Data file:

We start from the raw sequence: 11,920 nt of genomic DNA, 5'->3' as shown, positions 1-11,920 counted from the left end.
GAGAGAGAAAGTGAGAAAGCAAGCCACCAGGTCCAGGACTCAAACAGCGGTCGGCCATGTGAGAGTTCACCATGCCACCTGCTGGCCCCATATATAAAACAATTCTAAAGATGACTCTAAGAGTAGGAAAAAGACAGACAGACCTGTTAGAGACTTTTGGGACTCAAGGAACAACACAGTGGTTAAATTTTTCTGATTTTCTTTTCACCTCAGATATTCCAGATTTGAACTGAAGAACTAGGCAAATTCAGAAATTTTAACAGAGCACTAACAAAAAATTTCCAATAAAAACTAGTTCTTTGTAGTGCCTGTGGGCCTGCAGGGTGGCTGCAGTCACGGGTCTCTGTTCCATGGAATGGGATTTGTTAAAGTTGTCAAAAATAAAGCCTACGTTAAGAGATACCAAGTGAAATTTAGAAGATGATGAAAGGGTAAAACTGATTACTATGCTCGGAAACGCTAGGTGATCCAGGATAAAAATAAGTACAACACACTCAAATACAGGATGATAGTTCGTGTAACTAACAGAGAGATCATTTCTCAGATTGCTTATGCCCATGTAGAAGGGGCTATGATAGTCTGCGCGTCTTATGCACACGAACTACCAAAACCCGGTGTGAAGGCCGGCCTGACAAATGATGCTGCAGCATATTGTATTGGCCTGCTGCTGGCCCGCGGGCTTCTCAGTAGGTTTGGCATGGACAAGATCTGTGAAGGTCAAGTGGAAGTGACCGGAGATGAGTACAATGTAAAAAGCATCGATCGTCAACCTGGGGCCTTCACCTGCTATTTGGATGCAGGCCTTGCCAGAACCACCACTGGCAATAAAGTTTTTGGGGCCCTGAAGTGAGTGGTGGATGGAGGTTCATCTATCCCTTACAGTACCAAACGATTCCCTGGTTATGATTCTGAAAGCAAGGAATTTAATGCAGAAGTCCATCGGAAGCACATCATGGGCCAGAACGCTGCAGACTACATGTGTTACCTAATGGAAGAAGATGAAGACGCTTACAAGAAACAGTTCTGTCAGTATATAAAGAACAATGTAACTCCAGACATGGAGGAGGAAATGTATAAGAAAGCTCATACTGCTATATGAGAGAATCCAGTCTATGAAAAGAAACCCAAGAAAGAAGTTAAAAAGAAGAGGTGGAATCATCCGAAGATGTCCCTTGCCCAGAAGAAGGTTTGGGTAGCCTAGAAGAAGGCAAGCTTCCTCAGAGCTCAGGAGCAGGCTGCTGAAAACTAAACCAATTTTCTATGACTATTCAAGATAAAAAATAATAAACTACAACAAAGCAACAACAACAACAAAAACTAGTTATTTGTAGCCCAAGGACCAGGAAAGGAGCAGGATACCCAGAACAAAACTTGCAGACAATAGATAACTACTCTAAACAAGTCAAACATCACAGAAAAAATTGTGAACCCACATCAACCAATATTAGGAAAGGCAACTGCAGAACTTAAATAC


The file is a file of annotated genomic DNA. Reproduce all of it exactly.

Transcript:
We start from the raw sequence: 11,920 nt of genomic DNA, 5'->3' as shown, positions 1-11,920 counted from the left end.
GAGAGAGAAAGTGAGAAAGCAAGCCACCAGGTCCAGGACTCAAACAGCGGTCGGCCATGTGAGAGTTCACCATGCCACCTGCTGGCCCCATATATAAAACAATTCTAAAGATGACTCTAAGAGTAGGAAAAAGACAGACAGACCTGTTAGAGACTTTTGGGACTCAAGGAACAACACAGTGGTTAAATTTTTCTGATTTTCTTTTCACCTCAGATATTCCAGATTTGAACTGAAGAACTAGGCAAATTCAGAAATTTTAACAGAGCACTAACAAAAAATTTCCAATAAAAACTAGTTCTTTGTAGTGCCTGTGGGCCTGCAGGGTGGCTGCAGTCACGGGTCTCTGTTCCATGGAATGGGATTTGTTAAAGTTGTCAAAAATAAAGCCTACGTTAAGAGATACCAAGTGAAATTTAGAAGATGATGAAAGGGTAAAACTGATTACTATGCTCGGAAACGCTAGGTGATCCAGGATAAAAATAAGTACAACACACTCAAATACAGGATGATAGTTCGTGTAACTAACAGAGAGATCATTTCTCAGATTGCTTATGCCCATGTAGAAGGGGCTATGATAGTCTGCGCGTCTTATGCACACGAACTACCAAAACCCGGTGTGAAGGCCGGCCTGACAAATGATGCTGCAGCATATTGTATTGGCCTGCTGCTGGCCCGCGGGCTTCTCAGTAGGTTTGGCATGGACAAGATCTGTGAAGGTCAAGTGGAAGTGACCGGAGATGAGTACAATGTAAAAAGCATCGATCGTCAACCTGGGGCCTTCACCTGCTATTTGGATGCAGGCCTTGCCAGAACCACCACTGGCAATAAAGTTTTTGGGGCCCTGAAGTGAGTGGTGGATGGAGGTTCATCTATCCCTTACAGTACCAAACGATTCCCTGGTTATGATTCTGAAAGCAAGGAATTTAATGCAGAAGTCCATCGGAAGCACATCATGGGCCAGAACGCTGCAGACTACATGTGTTACCTAATGGAAGAAGATGAAGACGCTTACAAGAAACAGTTCTGTCAGTATATAAAGAACAATGTAACTCCAGACATGGAGGAGGAAATGTATAAGAAAGCTCATACTGCTATATGAGAGAATCCAGTCTATGAAAAGAAACCCAAGAAAGAAGTTAAAAAGAAGAGGTGGAATCATCCGAAGATGTCCCTTGCCCAGAAGAAGGTTTGGGTAGCCTAGAAGAAGGCAAGCTTCCTCAGAGCTCAGGAGCAGGCTGCTGAAAACTAAACCAATTTTCTATGACTATTCAAGATAAAAAATAATAAACTACAACAAAGCAACAACAACAACAAAAACTAGTTATTTGTAGCCCAAGGACCAGGAAAGGAGCAGGATACCCAGAACAAAACTTGCAGACAATAGATAACTACTCTAAACAAGTCAAACATCACAGAAAAAATTGTGAACCCACATCAACCAATATTAGGAAAGGCAACTGCAGAACTTAAATAC